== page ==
Scientists underestimated how quickly oceans are losing oxygen
The world’s oceans are losing oxygen, but the technology to model this loss and project future rates of deoxygenation is insufficient, according to a new study.
Recent research has found that the oceans have already lost two percent of their oxygen content worldwide in the past fifty years, and deoxygenation is expected to increase in the future.
Now, a new study conducted by researchers from the GEOMAR Helmholtz Centre for Ocean Research Kiel shows how current methods to measure deoxygenation and identify drivers of oxygen loss need improvement.
The study was published in the journal Nature Geoscience, and the research shows why current models for deoxygenation are limited while also listing several drivers of oxygen loss that previous research had underestimated.
“The comparison with our observation data reveals various inadequacies of the models and gives us indications in which direction we must concentrate our research efforts,” said Peter Brandt, the study’s co-author.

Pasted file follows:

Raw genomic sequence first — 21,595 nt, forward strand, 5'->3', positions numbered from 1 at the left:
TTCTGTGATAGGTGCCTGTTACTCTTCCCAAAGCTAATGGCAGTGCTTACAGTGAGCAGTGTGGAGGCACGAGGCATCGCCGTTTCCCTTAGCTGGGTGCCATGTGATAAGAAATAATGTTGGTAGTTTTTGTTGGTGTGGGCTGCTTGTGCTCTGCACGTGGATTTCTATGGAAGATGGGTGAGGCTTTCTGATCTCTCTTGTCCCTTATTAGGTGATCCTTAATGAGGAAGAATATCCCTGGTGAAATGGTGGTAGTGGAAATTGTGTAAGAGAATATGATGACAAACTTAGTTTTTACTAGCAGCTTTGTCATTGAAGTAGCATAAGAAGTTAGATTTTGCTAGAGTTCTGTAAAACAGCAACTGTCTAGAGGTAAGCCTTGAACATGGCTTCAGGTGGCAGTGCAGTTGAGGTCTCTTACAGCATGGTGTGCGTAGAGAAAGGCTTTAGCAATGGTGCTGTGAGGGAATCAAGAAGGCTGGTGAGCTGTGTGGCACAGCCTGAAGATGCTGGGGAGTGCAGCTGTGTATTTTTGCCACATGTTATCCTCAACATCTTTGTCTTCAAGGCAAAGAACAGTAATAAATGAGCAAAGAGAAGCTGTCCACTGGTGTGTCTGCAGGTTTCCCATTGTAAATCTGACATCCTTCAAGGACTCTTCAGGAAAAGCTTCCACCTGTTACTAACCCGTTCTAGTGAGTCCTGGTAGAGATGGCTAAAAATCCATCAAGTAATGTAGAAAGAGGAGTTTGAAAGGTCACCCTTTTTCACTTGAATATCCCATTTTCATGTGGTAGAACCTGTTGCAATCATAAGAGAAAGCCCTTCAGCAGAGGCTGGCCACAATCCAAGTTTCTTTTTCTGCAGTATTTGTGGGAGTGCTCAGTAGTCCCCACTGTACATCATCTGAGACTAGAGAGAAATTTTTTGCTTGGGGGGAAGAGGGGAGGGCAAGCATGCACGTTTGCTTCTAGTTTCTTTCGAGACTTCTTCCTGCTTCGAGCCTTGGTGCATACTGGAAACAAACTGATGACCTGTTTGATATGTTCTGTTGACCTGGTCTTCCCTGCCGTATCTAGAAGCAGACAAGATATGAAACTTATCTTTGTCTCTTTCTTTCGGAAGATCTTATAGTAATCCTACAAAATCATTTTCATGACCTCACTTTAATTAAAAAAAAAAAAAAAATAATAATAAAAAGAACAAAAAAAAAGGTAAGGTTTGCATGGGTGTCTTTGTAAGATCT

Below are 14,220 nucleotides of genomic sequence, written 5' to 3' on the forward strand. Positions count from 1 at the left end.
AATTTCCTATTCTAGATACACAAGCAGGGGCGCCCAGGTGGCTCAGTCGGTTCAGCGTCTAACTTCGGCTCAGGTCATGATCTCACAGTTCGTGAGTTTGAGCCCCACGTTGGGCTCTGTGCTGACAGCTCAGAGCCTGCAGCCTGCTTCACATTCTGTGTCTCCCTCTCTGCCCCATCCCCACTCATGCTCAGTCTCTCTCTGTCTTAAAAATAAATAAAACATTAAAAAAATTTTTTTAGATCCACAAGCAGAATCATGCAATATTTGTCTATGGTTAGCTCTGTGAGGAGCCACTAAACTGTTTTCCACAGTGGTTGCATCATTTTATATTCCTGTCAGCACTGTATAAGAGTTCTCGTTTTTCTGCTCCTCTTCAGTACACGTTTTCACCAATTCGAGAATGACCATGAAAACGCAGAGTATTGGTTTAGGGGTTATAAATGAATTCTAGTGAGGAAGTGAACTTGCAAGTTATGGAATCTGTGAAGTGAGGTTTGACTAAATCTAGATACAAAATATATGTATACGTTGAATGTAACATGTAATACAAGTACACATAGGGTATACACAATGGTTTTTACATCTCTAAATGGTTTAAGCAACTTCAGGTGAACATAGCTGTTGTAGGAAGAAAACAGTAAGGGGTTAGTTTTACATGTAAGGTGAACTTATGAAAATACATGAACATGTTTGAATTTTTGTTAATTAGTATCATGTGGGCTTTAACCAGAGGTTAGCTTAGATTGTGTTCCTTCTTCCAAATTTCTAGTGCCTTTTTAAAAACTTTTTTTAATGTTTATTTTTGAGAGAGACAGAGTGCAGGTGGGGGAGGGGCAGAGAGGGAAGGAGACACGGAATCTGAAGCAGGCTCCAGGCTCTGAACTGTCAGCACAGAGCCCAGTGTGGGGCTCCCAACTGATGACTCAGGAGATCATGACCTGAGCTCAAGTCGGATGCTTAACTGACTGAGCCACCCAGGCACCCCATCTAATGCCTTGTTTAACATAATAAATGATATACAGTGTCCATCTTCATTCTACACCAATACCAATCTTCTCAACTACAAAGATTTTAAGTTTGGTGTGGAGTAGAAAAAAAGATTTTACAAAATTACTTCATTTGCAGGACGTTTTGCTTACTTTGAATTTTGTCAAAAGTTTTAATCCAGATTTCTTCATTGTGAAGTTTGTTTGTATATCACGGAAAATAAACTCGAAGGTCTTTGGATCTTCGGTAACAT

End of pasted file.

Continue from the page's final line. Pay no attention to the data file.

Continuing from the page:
Global warming driver of ocean deoxygenation, but because there are so many different processes at work in the world’s oceans, it is difficult to accurately illustrate the full scope of how warming affects these different processes.
“We often lack the data or the knowledge about many processes that interact in the ocean’s response to global warming,” said Andreas Oschlies, the lead author of the study. “Our study shows that previous models significantly underestimate the effects of this interaction, at least on the oxygen distribution.”
One way that warmer temperatures affect ocean oxygenation is through oxygen solubility in the water. As the surface layers of the ocean warm up, fewer gases are able to be stored in the water.
This process explains around 20 percent of deoxygenation in the ocean so far and models are able to efficiently represent solubility.
However, models are less able to show how warmer temperatures affect the patterns of global ocean circulation which consists of both deep and shallow currents that supply oxygen to different layers of the ocean.
“Many models have problems to describe this effect realistically because transport processes are often not resolved well enough or reproduced incorrectly,” said Lothar Stramma, a fellow co-author of the research.
If climate change is a major driver of oxygen loss, it will impact both oxygen and carbon storage in the world’s oceans in the future.
“We need multidisciplinary process studies to better understand the delicate balance of oxygenation and oxygen consumption in the ocean,” said Oschlies. “therefore, international initiatives such as the Global Ocean Oxygen Network are helpful. Oxygen is ideal for calibrating models that calculate the uptake of carbon dioxide by the ocean. So, at the same time, we would improve our knowledge of the carbon cycle.”